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Singapore is one of the most sought after destinations for European expatriates. However, for a few months now it has become increasingly difficult for foreigners to have access to jobs. The city-state, a former bastion of liberalism, has recently dramatically changed its immigration policy by putting in place quotas, limiting the number of foreign staff in its companies. With an unemployment rate of 2%, the battle for talents has taken on an unprecedented importance.
Just a year ago the government started to get involved in the internal management of companies: regulating projects, limiting expenditure on research and training, etc. The state taking the reins of companies has obviously necessitated numerous internal reorganizations. But new laws tightening the conditions of access to employment for foreigners, coming into force last August, is undoubtedly the biggest challenge in this legislative onslaught. Various measures have dramatically altered each step in recruitment. Firstly, companies submitting a request for an Employment Pass (a work permit for foreign professionals working in managerial, executive or specialised jobs) must advertise the vacancy beforehand for two weeks on a government platform – The JobsBank. The criteria for obtaining an Employment Pass (education, professional experience, salary level, etc.) have also been revised upwards. Finally, quotas of up to 80% of locals have been established in companies. This new regulation is making access to necessary skills very difficult for firms. Given the economic dynamism of the city-state, companies based there regularly need new blood. Deprived of the pool of foreign talents, recruiters are experiencing a real shortage of skills.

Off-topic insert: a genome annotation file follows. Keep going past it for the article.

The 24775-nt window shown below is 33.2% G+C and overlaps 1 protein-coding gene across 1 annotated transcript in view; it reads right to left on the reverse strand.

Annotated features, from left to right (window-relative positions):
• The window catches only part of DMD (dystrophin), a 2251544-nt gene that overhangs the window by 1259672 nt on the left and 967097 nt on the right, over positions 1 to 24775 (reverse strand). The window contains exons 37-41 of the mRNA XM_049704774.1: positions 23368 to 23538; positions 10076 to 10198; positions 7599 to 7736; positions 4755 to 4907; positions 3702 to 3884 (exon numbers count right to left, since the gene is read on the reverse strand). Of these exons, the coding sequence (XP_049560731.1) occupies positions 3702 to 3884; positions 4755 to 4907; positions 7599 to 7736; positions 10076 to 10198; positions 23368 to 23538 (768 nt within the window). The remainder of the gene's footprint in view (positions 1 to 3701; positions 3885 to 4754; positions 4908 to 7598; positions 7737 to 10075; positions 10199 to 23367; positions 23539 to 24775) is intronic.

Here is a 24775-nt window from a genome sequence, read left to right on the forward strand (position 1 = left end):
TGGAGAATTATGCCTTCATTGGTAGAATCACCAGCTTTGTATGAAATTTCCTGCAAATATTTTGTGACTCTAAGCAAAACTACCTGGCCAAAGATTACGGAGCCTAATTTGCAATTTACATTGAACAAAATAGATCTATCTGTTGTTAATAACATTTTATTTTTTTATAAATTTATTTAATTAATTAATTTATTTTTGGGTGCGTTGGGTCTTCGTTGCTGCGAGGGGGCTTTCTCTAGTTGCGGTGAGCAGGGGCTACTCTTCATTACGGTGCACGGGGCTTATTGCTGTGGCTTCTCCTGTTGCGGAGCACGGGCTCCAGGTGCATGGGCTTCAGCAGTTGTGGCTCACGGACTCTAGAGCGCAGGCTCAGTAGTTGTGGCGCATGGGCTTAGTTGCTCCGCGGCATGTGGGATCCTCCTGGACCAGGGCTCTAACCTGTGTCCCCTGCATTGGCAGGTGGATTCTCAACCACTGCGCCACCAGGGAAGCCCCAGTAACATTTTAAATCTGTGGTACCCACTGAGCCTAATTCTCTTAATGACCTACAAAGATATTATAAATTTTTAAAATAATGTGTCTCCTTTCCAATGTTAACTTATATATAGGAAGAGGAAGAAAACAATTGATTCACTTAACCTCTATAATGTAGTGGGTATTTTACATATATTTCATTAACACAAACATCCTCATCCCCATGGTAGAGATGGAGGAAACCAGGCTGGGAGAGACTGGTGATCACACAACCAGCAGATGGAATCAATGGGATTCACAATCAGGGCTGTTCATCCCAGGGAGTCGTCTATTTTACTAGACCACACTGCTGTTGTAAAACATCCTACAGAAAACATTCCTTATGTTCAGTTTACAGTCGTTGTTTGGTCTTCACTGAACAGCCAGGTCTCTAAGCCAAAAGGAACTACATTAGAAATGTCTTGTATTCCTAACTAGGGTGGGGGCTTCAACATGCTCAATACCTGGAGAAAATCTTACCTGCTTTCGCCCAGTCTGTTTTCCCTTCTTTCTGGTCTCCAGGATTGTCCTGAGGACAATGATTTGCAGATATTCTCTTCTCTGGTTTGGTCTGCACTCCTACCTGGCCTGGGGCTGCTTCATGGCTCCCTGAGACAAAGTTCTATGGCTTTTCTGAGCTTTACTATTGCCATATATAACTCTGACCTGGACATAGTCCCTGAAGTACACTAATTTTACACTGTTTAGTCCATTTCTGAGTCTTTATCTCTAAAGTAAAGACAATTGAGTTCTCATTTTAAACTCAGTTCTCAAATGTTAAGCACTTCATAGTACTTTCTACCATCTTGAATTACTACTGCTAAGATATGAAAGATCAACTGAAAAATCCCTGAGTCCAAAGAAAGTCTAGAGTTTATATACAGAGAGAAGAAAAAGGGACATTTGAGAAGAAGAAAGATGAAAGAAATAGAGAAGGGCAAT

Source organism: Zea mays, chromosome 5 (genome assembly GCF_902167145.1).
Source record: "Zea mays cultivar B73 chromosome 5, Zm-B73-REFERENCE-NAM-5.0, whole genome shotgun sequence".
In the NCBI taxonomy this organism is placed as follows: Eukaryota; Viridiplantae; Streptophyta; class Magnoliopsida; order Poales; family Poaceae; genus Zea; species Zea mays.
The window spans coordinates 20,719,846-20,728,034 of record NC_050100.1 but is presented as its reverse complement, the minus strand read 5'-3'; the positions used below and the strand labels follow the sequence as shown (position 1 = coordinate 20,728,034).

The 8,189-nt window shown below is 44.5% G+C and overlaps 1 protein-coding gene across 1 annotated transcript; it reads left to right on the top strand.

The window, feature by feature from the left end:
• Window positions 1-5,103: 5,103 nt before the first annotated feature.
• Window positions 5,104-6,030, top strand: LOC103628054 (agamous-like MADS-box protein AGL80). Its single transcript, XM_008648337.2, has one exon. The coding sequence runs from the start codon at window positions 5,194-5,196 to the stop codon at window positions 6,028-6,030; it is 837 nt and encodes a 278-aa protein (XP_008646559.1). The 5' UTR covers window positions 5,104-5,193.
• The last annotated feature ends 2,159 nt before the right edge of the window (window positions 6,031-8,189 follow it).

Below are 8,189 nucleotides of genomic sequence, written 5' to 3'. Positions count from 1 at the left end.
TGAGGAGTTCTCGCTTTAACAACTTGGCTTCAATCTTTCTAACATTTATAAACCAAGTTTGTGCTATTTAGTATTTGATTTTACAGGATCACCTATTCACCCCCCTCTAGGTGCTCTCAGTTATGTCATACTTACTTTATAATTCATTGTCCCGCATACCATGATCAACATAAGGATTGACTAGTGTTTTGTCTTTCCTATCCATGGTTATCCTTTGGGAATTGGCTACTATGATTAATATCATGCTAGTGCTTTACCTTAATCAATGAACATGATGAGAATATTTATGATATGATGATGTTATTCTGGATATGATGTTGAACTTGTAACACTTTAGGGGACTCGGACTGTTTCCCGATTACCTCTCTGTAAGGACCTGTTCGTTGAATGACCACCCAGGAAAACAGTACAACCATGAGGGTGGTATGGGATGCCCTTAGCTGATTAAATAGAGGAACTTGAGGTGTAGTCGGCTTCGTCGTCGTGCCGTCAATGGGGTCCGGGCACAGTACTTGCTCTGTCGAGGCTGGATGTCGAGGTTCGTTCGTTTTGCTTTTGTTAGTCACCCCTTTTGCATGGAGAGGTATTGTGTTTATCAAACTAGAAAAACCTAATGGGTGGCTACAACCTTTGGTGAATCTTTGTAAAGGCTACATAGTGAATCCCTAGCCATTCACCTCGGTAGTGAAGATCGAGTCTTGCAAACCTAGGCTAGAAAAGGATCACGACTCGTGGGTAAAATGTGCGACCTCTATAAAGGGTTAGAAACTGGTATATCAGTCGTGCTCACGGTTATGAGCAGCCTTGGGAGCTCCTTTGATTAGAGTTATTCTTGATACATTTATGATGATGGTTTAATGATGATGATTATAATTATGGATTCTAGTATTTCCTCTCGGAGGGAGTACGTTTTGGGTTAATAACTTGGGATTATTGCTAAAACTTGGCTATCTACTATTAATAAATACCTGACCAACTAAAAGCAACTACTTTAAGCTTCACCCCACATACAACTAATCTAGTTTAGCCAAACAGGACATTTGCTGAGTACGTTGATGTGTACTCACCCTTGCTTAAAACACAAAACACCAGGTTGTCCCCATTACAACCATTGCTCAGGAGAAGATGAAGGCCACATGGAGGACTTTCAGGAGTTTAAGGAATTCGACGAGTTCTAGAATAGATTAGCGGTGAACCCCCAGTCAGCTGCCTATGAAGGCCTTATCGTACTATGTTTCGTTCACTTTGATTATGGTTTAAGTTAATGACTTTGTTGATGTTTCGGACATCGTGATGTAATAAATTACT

Singapore today numbers 5.4 million inhabitants, of which a quarter are foreigners. In a context of virtually full employment (less than 2% unemployment) the battle for talents seems to have reached a new climax. Half the active population of Singapore is registered on LinkedIn. Traditional methods of sourcing talents no longer work. Recruiters and head hunters must, in fact, attract candidates who are already contacted several times per week, for various positions. Candidates possessing the skills needed by growing companies, who meet the new quota criteria and are available under the new regulations are indeed rare; Singaporeans and permanent residents hold all the aces. The staff turnover experienced by Singapore based companies bears witness to this.
The new rules in force have overturned the traditional recruitment market. Companies, HR managers and head hunters must learn to think differently. In order to overcome the difficulties, some sectors are exploring new forms of contract. The banking sector, for example, has frequent recourse to contracting in order to find the necessary skills. A candidate is seconded by the recruitment firm to the client, for a fixed period, via a service contract. However, recruitment firms themselves are also subject to quotas. So there is no miracle solution, simply adjustment to the new local regulations. In order to respond efficiently to the skills needs of companies, recruiters and head hunters must innovate; as much in the forms of contracts as in the means used to attract and retain talents. Singapore embodies the great human resources challenges of tomorrow – seeking out the best talents in intensifying global competition. Samuel Tamagnaud, Managing Director, Morgan Philips Executive Search Singapore